Beyond Detection: The Management of Cartel Cases

Diogo Thomson de Andrade, Carlos Ragazzo, Jul 24, 2012 Throughout the world, competition authorities are used to allocating much of their human resources to cartel detection and punishment. The main justification for this allotment is linked to the potential harm that these agreements pose for the economy and, foremost, to consumers. It is not a […]

Network Neutrality: A Competition Angle

Frank Maier-Rigaud, Aug 30, 2011 Overall, the regulatory and competition issues surrounding the question of internet traffic prioritization are far from solved and the debate is far from being over. A division of labor between appropriate ex ante (mainly access) regulation that generates and fosters functioning broadband competition-possibly also regulating traffic-shaping methods not aimed at […]

A Set of Five Regulations to Effectively Implement the Anti-Monopoly Law

Anti-Monopoly and Anti-Unfair Competition Enforcement Bureau, Feb 28, 2011 Antitrust laws are essential to a market economy. The effective implementation of China’s Anti-Monopoly Law (“AML”) is of immense significance for safeguarding fair competition, strengthening market dynamics and competition, protecting the interests of consumers and the public, and promoting the healthy development of the socialist market […]

Maximizing Competition in the Case of Two-Sided Markets

Kaushal Sharma, Shanker Singham, Jul 27, 2010 A two-sided market refers to a type of economic transaction or network in which there are two distinct user groups and the demands of each group are both dependent and subject to economies of scale. In their paper, Two-Sided Markets: A Progress Report, Rochet & Tirole describe a […]

Competition Come Full Circle? Pending Legislation to Repeal the U.S. Railroad Exemptions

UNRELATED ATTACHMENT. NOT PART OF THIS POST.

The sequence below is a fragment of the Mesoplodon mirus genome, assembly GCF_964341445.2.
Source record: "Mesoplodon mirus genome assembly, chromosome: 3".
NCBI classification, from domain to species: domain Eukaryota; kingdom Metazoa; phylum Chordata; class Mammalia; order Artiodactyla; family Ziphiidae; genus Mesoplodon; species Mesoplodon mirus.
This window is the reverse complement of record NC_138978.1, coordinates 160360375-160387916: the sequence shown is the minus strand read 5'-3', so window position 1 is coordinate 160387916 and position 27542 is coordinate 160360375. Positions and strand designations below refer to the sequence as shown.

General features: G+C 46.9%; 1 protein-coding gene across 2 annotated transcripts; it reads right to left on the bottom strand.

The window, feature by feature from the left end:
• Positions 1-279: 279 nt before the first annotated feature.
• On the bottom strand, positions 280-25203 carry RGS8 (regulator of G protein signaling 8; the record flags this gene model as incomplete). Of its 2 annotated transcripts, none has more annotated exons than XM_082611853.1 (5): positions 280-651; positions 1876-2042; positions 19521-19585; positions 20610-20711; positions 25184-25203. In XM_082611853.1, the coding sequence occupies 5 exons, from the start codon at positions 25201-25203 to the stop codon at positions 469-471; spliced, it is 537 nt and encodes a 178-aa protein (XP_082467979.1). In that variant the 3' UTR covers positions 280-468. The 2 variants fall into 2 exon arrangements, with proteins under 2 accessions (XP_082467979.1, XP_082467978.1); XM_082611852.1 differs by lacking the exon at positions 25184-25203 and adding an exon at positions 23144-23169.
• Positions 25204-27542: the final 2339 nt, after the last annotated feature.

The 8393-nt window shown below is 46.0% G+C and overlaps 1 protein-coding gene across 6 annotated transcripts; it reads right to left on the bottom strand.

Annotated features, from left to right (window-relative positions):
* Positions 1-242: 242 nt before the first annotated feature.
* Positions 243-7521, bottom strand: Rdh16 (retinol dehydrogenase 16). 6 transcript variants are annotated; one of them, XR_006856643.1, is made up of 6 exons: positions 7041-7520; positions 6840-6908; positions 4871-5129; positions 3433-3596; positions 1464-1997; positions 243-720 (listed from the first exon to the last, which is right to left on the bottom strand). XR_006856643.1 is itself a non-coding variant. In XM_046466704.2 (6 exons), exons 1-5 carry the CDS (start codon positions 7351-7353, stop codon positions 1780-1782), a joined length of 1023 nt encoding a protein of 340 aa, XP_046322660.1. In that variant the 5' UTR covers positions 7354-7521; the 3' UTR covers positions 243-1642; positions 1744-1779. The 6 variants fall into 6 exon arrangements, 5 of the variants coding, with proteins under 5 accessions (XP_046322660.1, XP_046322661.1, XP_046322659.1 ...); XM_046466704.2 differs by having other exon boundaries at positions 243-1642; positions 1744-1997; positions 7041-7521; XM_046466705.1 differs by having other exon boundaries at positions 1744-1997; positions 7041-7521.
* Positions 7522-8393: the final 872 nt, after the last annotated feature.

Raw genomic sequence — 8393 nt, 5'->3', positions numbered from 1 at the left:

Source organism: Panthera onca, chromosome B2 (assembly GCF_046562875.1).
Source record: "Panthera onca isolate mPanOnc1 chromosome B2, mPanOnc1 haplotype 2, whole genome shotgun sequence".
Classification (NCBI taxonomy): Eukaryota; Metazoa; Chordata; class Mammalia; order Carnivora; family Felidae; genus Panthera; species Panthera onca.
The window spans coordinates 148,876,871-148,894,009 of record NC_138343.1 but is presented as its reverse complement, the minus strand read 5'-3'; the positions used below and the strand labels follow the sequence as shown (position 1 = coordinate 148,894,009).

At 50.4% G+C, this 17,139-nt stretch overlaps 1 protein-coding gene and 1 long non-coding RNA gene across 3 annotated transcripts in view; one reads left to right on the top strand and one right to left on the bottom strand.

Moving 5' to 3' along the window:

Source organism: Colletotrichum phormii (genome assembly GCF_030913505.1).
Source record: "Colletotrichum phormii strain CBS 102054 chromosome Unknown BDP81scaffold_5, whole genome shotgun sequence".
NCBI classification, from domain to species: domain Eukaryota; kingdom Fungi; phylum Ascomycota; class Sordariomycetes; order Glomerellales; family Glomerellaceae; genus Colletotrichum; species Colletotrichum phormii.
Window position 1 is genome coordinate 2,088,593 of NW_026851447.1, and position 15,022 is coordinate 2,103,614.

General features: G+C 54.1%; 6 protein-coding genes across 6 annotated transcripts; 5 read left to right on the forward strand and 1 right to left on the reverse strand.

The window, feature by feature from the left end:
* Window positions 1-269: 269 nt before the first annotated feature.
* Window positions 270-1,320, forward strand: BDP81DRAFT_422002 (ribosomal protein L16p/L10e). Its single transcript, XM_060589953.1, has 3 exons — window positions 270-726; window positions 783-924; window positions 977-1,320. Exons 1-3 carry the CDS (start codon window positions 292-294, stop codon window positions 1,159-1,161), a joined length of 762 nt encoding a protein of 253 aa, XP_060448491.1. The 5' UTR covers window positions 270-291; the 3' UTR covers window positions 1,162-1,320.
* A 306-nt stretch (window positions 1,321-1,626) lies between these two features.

This article is part of a Chronicle. See more from this Chronicle Chris Sagers, Sep 15, 2009 The single oldest and probably most convoluted story in American antitrust is its relationship with the railroads. Railroads were among the first business entities in the United States to be perceived as social problems in and of themselves, […]

Boosting the Crisis Economy Competition as an Ally

This article is part of a Chronicle. See more from this Chronicle Rainer Lindberg, Jun 13, 2009 There is well-established empirical evidence that competition spurring efficiency promotes productivity within firms and between firms. Competition at least in normal times seems to be an important factor to generate productivity, innovation, and growth. As Aghion-Griffith concluded, the […]

The EU Insurance Block Exemption Regulation

This article is part of a Chronicle. See more from this Chronicle John Cooke, May 27, 2008 One of the arresting features of the European insurance markets is the diversity of its origins across, and within, the different Member States, and the varying role it has played and continues to play in the economic and […]

Economic Analysis of Competition Practices in the EU and the U.S.: A View from Chief Economists

Dennis Carlton, Michael Salinger, Nov 05, 2007 On February 21, 2007, the Jevons Institute for Competition Law and Economics at University College London hosted its Annual Antitrust and Regulation Forum. The forum covered two broad topics: the relationship between antitrust and regulation and the use of an effects-based approach. We are privileged to reprint the […]